Hospitals are ‘throwing patients out of hospitals’ late at night to free up beds, according to an investigation by The Times.
The newspaper estimates that each year more than 400,000 patients are discharged from hospital between 11pm and 6am: many of whom could be elderly or vulnerable patients with inadequate care and support.
The Times sent Freedom of Information requests to 170 NHS hospital trusts and analysed data from 100 that responded. These recorded 239,233 late-night discharges in the past year, which would equate to over 400,000 across the country. This represents around 3.5% of NHS hospital discharges each year.
The Times report included case studies of several patients who had been discharged inappropriately. However, the data reported tells us only the raw number of patients discharged during the seven-hour window. It does not explain why they were discharged, what the patients experienced or how many of the discharges were inappropriate.
Sir Bruce Keogh, medical director of the NHS, told The Times that he will now investigate the issue of late-night discharges. Sir Bruce said: “Patients should only be discharged when it’s clinically appropriate, safe and convenient for them and their families. It is simply not fair to be sending people home late at night. We will look at this.”
Why might patients be discharged at night?
Although the story has been front-page news, it does not explain why so many patients are being discharged at night or how many of these discharges are inappropriate.
Individual patients’ stories support the case that some are being discharged wrongly at night to free up beds, but not all night-time discharges will be inappropriate. A small proportion of patients will always leave hospital at night for a variety of legitimate reasons, as some news sources have highlighted:
- Alcohol-related admissions: binge drinking is thought to cause over a million NHS hospitalisations each year, and drunk patients attending A&E may sometimes be transferred to wards so their health can be monitored. They may be discharged or choose to leave at night once they are more sober.
- Births: women who give birth to healthy babies often have no need to remain in hospital, and may choose to return home soon after their delivery rather than staying in hospital for the rest of the night.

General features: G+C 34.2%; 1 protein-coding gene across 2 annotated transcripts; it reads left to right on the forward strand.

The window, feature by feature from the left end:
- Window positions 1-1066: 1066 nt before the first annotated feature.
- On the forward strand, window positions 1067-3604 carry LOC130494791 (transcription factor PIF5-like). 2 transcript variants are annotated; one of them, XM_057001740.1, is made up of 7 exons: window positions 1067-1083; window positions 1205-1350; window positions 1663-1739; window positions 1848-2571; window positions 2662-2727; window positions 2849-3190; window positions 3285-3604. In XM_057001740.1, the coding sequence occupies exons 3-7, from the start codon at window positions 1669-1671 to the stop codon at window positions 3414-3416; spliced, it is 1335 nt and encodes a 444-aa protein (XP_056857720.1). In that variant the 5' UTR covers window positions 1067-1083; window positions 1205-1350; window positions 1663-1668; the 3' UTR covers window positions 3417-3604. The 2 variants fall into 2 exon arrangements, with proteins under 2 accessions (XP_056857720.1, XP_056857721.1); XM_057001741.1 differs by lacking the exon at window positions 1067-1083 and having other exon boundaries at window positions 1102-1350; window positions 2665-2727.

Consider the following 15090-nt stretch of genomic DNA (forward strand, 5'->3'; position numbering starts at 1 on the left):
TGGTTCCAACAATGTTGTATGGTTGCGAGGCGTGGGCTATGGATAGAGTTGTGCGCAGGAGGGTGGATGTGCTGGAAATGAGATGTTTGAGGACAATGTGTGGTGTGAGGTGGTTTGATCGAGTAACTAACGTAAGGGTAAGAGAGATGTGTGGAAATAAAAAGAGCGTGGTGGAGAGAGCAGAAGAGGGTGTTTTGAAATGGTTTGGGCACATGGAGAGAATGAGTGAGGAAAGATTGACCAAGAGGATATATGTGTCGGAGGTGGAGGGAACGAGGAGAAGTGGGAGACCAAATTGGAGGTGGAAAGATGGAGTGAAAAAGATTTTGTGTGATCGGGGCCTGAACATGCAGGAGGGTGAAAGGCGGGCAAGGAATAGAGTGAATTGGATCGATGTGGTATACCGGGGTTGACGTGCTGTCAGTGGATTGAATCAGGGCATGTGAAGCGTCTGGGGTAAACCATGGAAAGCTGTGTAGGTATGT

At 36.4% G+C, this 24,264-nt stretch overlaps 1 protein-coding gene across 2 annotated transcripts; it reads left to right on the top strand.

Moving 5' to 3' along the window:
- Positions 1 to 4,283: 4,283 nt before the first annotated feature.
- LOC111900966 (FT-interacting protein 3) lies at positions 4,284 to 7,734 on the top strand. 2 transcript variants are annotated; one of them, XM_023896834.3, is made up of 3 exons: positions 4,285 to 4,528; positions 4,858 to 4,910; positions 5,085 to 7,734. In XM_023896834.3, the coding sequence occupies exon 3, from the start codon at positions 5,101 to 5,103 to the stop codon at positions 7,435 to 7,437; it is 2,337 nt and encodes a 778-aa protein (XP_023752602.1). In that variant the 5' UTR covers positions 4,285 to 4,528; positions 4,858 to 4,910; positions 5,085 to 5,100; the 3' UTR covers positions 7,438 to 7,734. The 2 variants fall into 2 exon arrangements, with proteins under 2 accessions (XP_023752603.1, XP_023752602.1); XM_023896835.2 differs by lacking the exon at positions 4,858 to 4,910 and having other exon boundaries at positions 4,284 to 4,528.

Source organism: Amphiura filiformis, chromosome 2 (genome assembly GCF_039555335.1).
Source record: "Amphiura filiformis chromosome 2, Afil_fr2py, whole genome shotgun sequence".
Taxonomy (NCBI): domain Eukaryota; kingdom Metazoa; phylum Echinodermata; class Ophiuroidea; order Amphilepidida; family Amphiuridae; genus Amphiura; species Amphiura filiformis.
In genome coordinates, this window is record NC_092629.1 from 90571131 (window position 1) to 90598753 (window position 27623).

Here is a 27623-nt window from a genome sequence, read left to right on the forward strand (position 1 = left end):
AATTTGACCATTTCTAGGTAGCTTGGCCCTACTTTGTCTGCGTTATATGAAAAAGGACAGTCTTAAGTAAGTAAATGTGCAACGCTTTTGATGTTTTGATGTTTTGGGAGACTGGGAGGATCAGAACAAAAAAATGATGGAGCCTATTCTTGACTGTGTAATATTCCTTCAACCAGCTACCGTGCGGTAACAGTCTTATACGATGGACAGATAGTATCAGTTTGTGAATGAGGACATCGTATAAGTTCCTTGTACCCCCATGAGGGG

- Cleared emergencies: patients brought in at night for suspected emergencies can sometimes be briefly booked into wards for checks and tests. Once it is considered safe for patients to return home they may be discharged the same night.
- Record-keeping practices: the way discharges are recorded in hospitals may not be totally accurate. For example, discharges recorded on paper might be keyed into computer systems at quieter periods such as night-time, suggesting a late-night discharge. Also, errors might occur when entering discharge times.
- Deaths: some hospital record systems count a patient as discharged if they die while in hospital. Therefore the figures are likely to include a number of patient deaths recorded during the seven-hour period from 11pm to 6am.
Overall, while there is evidence that inappropriate late-night admission does occur in the NHS, it is hard to judge the scale of the problem without more revealing data. Sir Bruce Keogh, medical director of the NHS, has said he will investigate the matter.
How can I give feedback on my hospital stay?
You can use the NHS Choices site to give feedback. As well as rating your hospital, you can also read and leave feedback on your GP practice, dental practice or optician. You can add positive and negative ratings and comment on what you have experienced. To post your views, simply find your facility in our NHS services directory and click the button marked “Rate and comment” to begin.
How can I make a complaint?
If you are not happy with the care or treatment you or a relative have received, or you have been refused treatment for a condition, you have the right to:
- make a complaint
- have your complaint properly investigated
- be given a full and prompt reply
The NHS has its own complaints procedure, which is the first step you can take for any complaint. You can find detailed information about the NHS complaint procedure on NHS Choices.
If you aren’t satisfied with the way the NHS deals with your complaint, you can take it to the independent Parliamentary and Health Service Ombudsman.
Under the NHS Constitution you can also make a claim for judicial review if you think you have been directly affected by an unlawful act or decision of an NHS body, and receive compensation if you have been harmed.
You can also raise your concerns by contacting regulatory bodies such as the Care Quality Commission. Read more about this in other options for complaints.